Around 125,000 more ballots were cast in Travis County for the 2020 general election than during the 2016 election.
In 2016, 477,588 ballots were cast, while 602,398 were cast this year. Among UT’s polling locations, 507 votes were cast at the Flawn Academic Center on Tuesday, while 382 votes were cast at Gregory Gym, according to Varun Rajaram, work elections fellow for the Campus Vote project.
Joshua Blank, director of research for the Texas Politics Project, said the country is in a historical time, which is a factor in the higher voter turnout.
“We are still in the middle of a global pandemic that the country has not contained or done a very good job containing in the last year,” Blank said. “Due to that pandemic, there has been a pretty significant negative impact on the economy, and these are the sort of big, predictable factors that should drive people to the polls.”
Although Texas will most likely still be at the bottom of the list in terms of state voter turnouts, Texas’ voter turnout has increased, Blank said.
“Going forward, I think this election will certainly improve participation rates in Texas, if for no other reason than because voting is a habit,” Blank said. “Ultimately, the biggest predictor, often, of whether or not a person is going to vote is if they voted before. So to the extent of this election, it has brought new voters into the process.”
Blank said even if someone does not normally vote in an election, this is the kind of election that raises the question, “If not now, when?”
“I think, more immediately, the reality is that Donald Trump is an extremely polarizing president,” Blank said.
Government freshman Ana Fuentes said she did not vote Tuesday and instead participated in early voting. She said she wanted her vote to count for people who are unable to vote.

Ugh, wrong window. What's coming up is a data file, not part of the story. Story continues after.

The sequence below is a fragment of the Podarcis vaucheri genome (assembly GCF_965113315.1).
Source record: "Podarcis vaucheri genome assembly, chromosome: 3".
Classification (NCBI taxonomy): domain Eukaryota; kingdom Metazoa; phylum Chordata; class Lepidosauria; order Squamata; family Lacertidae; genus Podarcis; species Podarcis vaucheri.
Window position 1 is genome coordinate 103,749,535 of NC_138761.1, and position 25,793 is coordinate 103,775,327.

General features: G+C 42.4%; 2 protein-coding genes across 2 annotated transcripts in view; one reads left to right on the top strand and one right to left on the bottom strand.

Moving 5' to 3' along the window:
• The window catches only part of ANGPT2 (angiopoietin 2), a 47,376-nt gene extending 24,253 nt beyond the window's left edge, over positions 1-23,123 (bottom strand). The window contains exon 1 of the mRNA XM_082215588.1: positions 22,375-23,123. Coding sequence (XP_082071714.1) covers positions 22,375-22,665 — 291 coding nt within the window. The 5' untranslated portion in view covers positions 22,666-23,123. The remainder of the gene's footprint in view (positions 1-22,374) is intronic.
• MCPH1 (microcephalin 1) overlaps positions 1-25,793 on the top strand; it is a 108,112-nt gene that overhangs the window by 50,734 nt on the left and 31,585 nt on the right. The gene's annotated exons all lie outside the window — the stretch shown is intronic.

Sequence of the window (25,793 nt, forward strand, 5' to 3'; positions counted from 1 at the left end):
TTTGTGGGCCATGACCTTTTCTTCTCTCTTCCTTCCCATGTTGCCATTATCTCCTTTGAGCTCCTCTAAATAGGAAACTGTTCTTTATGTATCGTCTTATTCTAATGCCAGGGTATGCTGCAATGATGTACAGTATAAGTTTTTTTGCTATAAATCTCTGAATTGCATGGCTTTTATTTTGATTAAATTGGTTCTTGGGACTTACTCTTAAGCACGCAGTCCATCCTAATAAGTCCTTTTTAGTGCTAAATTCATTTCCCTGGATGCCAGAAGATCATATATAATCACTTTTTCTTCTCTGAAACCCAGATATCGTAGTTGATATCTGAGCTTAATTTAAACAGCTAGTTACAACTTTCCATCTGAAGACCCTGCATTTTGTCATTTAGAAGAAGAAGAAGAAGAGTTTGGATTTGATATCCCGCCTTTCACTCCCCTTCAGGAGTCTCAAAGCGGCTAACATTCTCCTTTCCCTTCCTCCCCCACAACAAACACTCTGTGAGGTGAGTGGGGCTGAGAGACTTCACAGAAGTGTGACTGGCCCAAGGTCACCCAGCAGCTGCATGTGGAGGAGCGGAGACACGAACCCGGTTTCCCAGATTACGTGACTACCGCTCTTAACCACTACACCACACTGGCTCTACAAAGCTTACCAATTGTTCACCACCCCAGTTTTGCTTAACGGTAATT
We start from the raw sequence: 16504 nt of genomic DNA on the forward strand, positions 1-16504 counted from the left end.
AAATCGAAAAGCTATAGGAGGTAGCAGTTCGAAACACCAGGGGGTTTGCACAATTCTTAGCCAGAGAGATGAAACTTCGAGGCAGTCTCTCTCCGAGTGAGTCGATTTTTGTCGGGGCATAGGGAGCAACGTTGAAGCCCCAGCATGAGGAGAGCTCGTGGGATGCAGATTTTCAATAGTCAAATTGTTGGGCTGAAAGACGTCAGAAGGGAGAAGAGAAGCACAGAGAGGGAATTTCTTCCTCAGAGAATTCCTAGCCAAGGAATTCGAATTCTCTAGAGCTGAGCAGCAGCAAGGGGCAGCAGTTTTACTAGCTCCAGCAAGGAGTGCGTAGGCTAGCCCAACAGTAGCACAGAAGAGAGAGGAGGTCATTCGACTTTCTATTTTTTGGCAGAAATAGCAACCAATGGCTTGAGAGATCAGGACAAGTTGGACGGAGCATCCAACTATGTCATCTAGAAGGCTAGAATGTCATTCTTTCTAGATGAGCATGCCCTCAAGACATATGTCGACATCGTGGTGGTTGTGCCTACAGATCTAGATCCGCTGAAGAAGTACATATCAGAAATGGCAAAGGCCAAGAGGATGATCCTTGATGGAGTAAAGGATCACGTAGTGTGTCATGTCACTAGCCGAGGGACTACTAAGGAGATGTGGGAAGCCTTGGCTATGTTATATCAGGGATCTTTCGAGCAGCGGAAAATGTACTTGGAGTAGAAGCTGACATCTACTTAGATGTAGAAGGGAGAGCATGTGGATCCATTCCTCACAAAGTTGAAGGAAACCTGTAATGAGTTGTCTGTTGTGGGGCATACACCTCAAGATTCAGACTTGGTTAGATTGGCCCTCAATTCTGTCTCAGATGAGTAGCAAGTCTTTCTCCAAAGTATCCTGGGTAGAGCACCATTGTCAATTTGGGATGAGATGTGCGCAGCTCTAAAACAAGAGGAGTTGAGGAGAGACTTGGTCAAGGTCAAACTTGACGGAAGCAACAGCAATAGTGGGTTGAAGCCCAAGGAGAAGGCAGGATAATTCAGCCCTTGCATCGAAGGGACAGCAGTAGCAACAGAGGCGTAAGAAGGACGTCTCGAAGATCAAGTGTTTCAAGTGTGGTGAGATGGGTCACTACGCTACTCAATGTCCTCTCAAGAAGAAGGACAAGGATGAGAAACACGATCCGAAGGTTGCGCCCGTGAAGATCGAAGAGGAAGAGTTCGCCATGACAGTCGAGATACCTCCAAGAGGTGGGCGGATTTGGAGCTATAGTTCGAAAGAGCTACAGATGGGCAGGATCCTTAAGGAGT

“I was a freshman in high school when Donald Trump was elected, and I remember being completely devastated because the people I love the most were distraught with the results of that election,” Fuentes said. “I promised myself that I would use my vote for the people that couldn’t.”
Mechanical engineering sophomore Jaxon Cheatham said he voted for Libertarian candidate Jo Jorgensen today despite knowing she will not win partially because he does not like the two-party system.
“I feel like there’s very little cooperation going on, and both sides are kind of just head-butting against each other,” Cheatham said. “So voting for who you like, maybe that says something, … like there’s more desire for a third option.”
Undeclared freshman Taha Chaklisha said he voted for Biden on Election Day. He said one of his main reasons for voting for Biden was related to climate change.
“Your voice counts, your voice matters, and you care about the future of the country and where we’re going,” Chaklisha said. ”And it’s our future as students. It’s kind of our responsibility to go out and take action.”